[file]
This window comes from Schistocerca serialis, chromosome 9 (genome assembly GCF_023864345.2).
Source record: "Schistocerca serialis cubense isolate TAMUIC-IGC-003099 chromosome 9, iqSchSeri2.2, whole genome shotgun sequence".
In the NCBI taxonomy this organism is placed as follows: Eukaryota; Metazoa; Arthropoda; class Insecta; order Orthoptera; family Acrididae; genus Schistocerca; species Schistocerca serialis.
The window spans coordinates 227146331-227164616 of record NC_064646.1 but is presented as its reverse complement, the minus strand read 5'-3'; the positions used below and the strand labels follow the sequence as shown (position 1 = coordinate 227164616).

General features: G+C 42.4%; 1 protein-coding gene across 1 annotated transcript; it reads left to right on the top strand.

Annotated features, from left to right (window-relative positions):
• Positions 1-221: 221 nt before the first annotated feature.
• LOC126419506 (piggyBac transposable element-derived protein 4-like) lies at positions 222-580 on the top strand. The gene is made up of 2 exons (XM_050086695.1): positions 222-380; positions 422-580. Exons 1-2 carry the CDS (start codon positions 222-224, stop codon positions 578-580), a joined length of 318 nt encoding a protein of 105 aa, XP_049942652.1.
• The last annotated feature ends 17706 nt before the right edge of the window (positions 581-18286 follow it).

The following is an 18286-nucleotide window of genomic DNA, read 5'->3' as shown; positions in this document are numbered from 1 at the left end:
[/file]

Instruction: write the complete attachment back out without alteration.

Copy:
This window comes from Schistocerca serialis, chromosome 9 (genome assembly GCF_023864345.2).
Source record: "Schistocerca serialis cubense isolate TAMUIC-IGC-003099 chromosome 9, iqSchSeri2.2, whole genome shotgun sequence".
In the NCBI taxonomy this organism is placed as follows: Eukaryota; Metazoa; Arthropoda; class Insecta; order Orthoptera; family Acrididae; genus Schistocerca; species Schistocerca serialis.
The window spans coordinates 227146331-227164616 of record NC_064646.1 but is presented as its reverse complement, the minus strand read 5'-3'; the positions used below and the strand labels follow the sequence as shown (position 1 = coordinate 227164616).

General features: G+C 42.4%; 1 protein-coding gene across 1 annotated transcript; it reads left to right on the top strand.

Annotated features, from left to right (window-relative positions):
• Positions 1-221: 221 nt before the first annotated feature.
• LOC126419506 (piggyBac transposable element-derived protein 4-like) lies at positions 222-580 on the top strand. The gene is made up of 2 exons (XM_050086695.1): positions 222-380; positions 422-580. Exons 1-2 carry the CDS (start codon positions 222-224, stop codon positions 578-580), a joined length of 318 nt encoding a protein of 105 aa, XP_049942652.1.
• The last annotated feature ends 17706 nt before the right edge of the window (positions 581-18286 follow it).

The following is an 18286-nucleotide window of genomic DNA, read 5'->3' as shown; positions in this document are numbered from 1 at the left end: